A Consecrated Fool
Growing up in church as a scrawny kid I was captured by stories of David slaying Goliath, Gideon defeating the Midianites, and especially Samson taking out 1,000 Philistines practically bare handed. While I loved the daring of those figures, I was also taught to be careful about the temptations of great champions: David’s moral failure and desperate attempts to cover it up, Gideon’s late-in-life slip into creating an idol and snare for his family, and the far more dramatic and colorful life of Samson and his sensational self-destruction. All of these stories served as lessons to us that great strength demands responsibility, and there is danger of misusing those gifts. The consecrated life demands constant self-examination and moral integrity.
So, when I reread the account of Samson last week I was looking for that lesson I had been taught as a young man. But it wasn’t there. Instead, what I discovered was a new way of looking at what it might mean to live a consecrated – but empty life.
Can a fool with no redeeming qualities still be consecrated? That is the question I asked myself this week, and the conclusion surprised me. Yes, I think they can if we consider the definition of consecrated to mean “designed and set apart for a purpose.”
Samson was a miracle child announced by the angel to his mother and father. It’s easy to expect great things from the beginning, like Samuel, John the Baptist or Jesus. Why else would there be so much preparation for his arrival? Anxious to believe he would be the one to deliver the people from their oppression and rebellion against God, we soon realize not every miracle has a happy ending. In fact, the whole story of Samson forces us outside our categories about how God operates. There is nothing godly in the life of Samson. He is consecrated and without character.
From the start he is impulsive, spoiled, demanding, arrogant and lacking judgment. He shows no hint of kindness or love or what we would call the evidence of a life stirred by the Spirit. He is cruel and vindictive. Incapable of discernment and immune to advice, he twice marries into the families of the very people – the Philistines – who are the enemies of Israel. Disregarding every warning and all counsel he creates conflicts of interest that prove to be fatal.
His own people don’t know what to do with him and the chaos he has created. He is a rogue killing machine yet no one can touch him. His anger and pride control and isolate him from everyone around him. Charles Spurgeon wrote, “His whole life is a scene of miracles and follies.”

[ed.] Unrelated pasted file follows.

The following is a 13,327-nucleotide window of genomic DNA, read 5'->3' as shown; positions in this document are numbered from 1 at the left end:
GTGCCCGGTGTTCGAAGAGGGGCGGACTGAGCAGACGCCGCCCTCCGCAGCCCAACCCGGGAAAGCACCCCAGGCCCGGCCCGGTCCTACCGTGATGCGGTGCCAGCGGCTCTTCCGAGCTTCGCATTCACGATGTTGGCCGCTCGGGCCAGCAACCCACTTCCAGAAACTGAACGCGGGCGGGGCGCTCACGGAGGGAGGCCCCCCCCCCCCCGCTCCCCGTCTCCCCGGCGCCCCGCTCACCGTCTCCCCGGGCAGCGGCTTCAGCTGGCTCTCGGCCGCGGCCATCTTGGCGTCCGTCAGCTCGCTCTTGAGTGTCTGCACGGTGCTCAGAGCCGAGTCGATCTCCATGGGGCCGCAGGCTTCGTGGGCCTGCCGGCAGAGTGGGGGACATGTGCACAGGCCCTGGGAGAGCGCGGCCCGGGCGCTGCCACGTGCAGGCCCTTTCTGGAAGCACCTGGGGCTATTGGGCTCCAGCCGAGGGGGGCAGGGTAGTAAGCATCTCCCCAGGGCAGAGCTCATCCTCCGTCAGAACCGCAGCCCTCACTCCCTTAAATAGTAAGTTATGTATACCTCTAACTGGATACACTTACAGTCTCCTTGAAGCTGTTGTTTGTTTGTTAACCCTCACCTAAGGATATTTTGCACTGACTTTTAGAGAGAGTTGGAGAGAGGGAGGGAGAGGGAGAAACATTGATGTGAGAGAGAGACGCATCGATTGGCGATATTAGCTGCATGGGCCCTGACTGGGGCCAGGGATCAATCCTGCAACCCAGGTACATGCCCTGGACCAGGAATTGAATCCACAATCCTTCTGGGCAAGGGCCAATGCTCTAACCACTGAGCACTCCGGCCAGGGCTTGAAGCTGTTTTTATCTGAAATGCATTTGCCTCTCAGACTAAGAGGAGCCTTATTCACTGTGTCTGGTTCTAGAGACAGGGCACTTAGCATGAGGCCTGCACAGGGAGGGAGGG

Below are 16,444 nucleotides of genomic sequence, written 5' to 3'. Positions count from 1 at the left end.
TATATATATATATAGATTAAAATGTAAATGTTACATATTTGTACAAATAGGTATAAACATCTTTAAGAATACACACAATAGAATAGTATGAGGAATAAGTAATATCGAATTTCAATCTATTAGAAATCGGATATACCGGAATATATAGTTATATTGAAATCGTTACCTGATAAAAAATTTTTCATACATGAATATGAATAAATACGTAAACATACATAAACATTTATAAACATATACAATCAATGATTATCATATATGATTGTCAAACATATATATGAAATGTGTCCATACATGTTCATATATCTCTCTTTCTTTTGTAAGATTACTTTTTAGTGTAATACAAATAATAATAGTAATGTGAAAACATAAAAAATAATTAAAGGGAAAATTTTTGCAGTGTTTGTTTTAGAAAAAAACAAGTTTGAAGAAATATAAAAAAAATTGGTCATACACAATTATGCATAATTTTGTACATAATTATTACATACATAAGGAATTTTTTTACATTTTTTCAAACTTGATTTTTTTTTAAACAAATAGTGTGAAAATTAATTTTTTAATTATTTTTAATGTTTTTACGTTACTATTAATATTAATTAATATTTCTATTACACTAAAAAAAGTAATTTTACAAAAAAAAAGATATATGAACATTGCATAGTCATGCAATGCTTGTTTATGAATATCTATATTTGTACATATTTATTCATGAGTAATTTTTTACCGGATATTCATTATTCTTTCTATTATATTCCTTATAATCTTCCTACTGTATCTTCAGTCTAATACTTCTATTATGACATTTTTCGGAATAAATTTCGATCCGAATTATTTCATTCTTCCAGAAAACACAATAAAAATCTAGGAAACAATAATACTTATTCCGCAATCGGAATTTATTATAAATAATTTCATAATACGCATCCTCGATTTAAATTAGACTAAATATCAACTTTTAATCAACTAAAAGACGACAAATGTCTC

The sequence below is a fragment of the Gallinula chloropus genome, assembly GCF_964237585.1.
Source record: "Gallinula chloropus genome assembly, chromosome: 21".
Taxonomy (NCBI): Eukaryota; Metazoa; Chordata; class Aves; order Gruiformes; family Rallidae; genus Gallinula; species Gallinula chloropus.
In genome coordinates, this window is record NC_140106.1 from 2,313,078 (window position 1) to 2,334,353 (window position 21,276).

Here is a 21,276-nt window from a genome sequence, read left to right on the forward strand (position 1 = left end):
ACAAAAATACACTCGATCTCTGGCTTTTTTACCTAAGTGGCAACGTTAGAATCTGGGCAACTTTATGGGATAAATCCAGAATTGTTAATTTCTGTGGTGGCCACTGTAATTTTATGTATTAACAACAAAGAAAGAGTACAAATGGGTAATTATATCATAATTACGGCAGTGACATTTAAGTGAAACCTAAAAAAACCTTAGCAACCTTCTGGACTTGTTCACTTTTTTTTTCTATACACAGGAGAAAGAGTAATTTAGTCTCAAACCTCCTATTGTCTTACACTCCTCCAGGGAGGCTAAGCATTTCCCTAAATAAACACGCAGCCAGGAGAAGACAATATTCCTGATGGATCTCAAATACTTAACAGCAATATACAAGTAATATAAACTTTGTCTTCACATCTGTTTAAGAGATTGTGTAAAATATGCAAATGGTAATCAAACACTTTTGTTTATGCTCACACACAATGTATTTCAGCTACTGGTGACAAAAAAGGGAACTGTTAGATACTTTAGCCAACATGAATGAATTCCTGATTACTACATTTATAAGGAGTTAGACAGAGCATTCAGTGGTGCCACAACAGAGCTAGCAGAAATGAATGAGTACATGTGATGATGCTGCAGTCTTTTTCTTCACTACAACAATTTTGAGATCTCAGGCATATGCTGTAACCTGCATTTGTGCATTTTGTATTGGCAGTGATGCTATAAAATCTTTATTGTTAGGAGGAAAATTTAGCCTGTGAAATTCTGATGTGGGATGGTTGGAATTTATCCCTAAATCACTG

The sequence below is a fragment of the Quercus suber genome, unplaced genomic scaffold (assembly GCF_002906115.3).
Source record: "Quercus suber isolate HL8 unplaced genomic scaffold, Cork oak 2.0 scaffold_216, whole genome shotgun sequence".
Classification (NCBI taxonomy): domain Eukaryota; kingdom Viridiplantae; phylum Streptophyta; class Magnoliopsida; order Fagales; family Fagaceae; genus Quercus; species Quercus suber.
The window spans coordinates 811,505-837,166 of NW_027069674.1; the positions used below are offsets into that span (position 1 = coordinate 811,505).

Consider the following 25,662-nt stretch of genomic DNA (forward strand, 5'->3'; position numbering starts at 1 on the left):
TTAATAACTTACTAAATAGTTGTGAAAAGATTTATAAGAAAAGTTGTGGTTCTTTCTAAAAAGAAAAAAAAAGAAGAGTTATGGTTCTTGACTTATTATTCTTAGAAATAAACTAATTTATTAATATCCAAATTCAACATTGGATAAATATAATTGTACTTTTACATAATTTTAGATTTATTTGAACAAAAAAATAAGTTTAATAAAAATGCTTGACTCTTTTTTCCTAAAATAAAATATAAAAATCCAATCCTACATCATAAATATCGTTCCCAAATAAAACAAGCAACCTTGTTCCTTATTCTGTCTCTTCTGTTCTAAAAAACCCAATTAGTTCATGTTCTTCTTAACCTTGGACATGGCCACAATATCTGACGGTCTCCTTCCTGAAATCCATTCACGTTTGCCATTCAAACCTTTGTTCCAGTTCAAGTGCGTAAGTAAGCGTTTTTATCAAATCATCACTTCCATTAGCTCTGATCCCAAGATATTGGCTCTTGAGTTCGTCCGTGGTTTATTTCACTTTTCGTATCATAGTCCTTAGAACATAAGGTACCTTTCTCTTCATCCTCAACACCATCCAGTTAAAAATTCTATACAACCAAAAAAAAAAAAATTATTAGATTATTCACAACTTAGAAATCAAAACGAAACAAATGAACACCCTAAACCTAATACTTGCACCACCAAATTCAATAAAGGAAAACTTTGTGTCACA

Samson may be our first total narcissist in Scripture. He exhibits all the characteristics. Narcissists misjudge their own importance and consider themselves to be indispensable and worthy of special rights and privileges. When opposed, they are furious and blame everyone around them. They infuriate other people and excessive pride in their own accomplishments causes others to work even harder – just to cut them down and see them humiliated. While thinking themselves sophisticated and shrewd, they are actually more gullible than the average person. They are betrayed by the very people they think they can trust. Finally, they believe they are destined for greatness and when crossed they react with revenge and violence – even at the risk of their own lives.
Samson was a guided missile with one purpose – to defeat an enemy and bring down an entire government. His epitaph reads, “He killed many more when he died than while he lived.” Isn’t that, perhaps, what he was set apart to do? I wonder if that is why the angel had no answer to his parents’ question, “What is to be the rule that governs the boy’s life and work?” To have told them what would become of their only son would have crushed them.
It turned out there was little that could govern or rule Samson except his own unpredictable nature and ego. There was nothing else of value he accomplished in his life. He was a weapon – not a leader. He never led the people to battle or to victory. He betrayed himself and everyone around him. But, he accomplished his mission. Not with an army like Gideon or Joshua or personal heroism like David, but with one self-destructive act he took down the whole government and leadership of the enemy.
Samson was no hero or model for young people. The writer of Judges doesn’t hide any of that or even attempt to justify or condemn his behavior. It is not a tale with a moral. It is not a warning. It is simply a puzzling illustration of how God’s ways are not ours.